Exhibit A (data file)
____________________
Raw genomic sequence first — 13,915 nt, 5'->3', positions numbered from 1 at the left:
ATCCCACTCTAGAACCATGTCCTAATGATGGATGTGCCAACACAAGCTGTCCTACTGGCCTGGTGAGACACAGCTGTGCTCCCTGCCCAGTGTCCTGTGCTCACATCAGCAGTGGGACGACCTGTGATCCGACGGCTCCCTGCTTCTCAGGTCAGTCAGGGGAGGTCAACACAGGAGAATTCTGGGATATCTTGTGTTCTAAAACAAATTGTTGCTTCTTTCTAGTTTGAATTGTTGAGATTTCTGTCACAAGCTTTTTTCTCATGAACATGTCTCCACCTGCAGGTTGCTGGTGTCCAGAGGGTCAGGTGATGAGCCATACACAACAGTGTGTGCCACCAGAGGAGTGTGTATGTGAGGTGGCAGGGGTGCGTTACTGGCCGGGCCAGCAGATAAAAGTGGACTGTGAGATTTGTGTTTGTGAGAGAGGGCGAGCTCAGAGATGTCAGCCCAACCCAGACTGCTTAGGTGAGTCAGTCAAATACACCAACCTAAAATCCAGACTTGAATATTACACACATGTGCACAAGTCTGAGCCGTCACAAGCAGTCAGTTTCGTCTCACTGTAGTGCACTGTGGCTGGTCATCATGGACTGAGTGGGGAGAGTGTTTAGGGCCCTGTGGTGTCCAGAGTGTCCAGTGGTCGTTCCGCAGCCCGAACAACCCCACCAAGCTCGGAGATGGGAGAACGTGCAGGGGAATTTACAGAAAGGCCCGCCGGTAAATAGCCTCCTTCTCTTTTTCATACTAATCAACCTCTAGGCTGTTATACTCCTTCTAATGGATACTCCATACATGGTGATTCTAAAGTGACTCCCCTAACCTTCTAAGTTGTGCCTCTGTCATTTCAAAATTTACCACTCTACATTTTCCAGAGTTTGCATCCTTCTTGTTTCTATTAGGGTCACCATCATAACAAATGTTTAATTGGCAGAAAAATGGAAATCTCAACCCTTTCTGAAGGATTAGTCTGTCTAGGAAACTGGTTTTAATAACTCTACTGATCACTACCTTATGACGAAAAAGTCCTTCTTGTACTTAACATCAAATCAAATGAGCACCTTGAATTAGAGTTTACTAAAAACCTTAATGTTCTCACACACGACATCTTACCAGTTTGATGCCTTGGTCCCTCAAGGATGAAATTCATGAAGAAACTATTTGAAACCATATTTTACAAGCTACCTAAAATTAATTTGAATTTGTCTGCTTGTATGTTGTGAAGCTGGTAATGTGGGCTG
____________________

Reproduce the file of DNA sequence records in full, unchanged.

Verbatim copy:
Raw genomic sequence first — 13,915 nt, 5'->3', positions numbered from 1 at the left:
ATCCCACTCTAGAACCATGTCCTAATGATGGATGTGCCAACACAAGCTGTCCTACTGGCCTGGTGAGACACAGCTGTGCTCCCTGCCCAGTGTCCTGTGCTCACATCAGCAGTGGGACGACCTGTGATCCGACGGCTCCCTGCTTCTCAGGTCAGTCAGGGGAGGTCAACACAGGAGAATTCTGGGATATCTTGTGTTCTAAAACAAATTGTTGCTTCTTTCTAGTTTGAATTGTTGAGATTTCTGTCACAAGCTTTTTTCTCATGAACATGTCTCCACCTGCAGGTTGCTGGTGTCCAGAGGGTCAGGTGATGAGCCATACACAACAGTGTGTGCCACCAGAGGAGTGTGTATGTGAGGTGGCAGGGGTGCGTTACTGGCCGGGCCAGCAGATAAAAGTGGACTGTGAGATTTGTGTTTGTGAGAGAGGGCGAGCTCAGAGATGTCAGCCCAACCCAGACTGCTTAGGTGAGTCAGTCAAATACACCAACCTAAAATCCAGACTTGAATATTACACACATGTGCACAAGTCTGAGCCGTCACAAGCAGTCAGTTTCGTCTCACTGTAGTGCACTGTGGCTGGTCATCATGGACTGAGTGGGGAGAGTGTTTAGGGCCCTGTGGTGTCCAGAGTGTCCAGTGGTCGTTCCGCAGCCCGAACAACCCCACCAAGCTCGGAGATGGGAGAACGTGCAGGGGAATTTACAGAAAGGCCCGCCGGTAAATAGCCTCCTTCTCTTTTTCATACTAATCAACCTCTAGGCTGTTATACTCCTTCTAATGGATACTCCATACATGGTGATTCTAAAGTGACTCCCCTAACCTTCTAAGTTGTGCCTCTGTCATTTCAAAATTTACCACTCTACATTTTCCAGAGTTTGCATCCTTCTTGTTTCTATTAGGGTCACCATCATAACAAATGTTTAATTGGCAGAAAAATGGAAATCTCAACCCTTTCTGAAGGATTAGTCTGTCTAGGAAACTGGTTTTAATAACTCTACTGATCACTACCTTATGACGAAAAAGTCCTTCTTGTACTTAACATCAAATCAAATGAGCACCTTGAATTAGAGTTTACTAAAAACCTTAATGTTCTCACACACGACATCTTACCAGTTTGATGCCTTGGTCCCTCAAGGATGAAATTCATGAAGAAACTATTTGAAACCATATTTTACAAGCTACCTAAAATTAATTTGAATTTGTCTGCTTGTATGTTGTGAAGCTGGTAATGTGGGCTG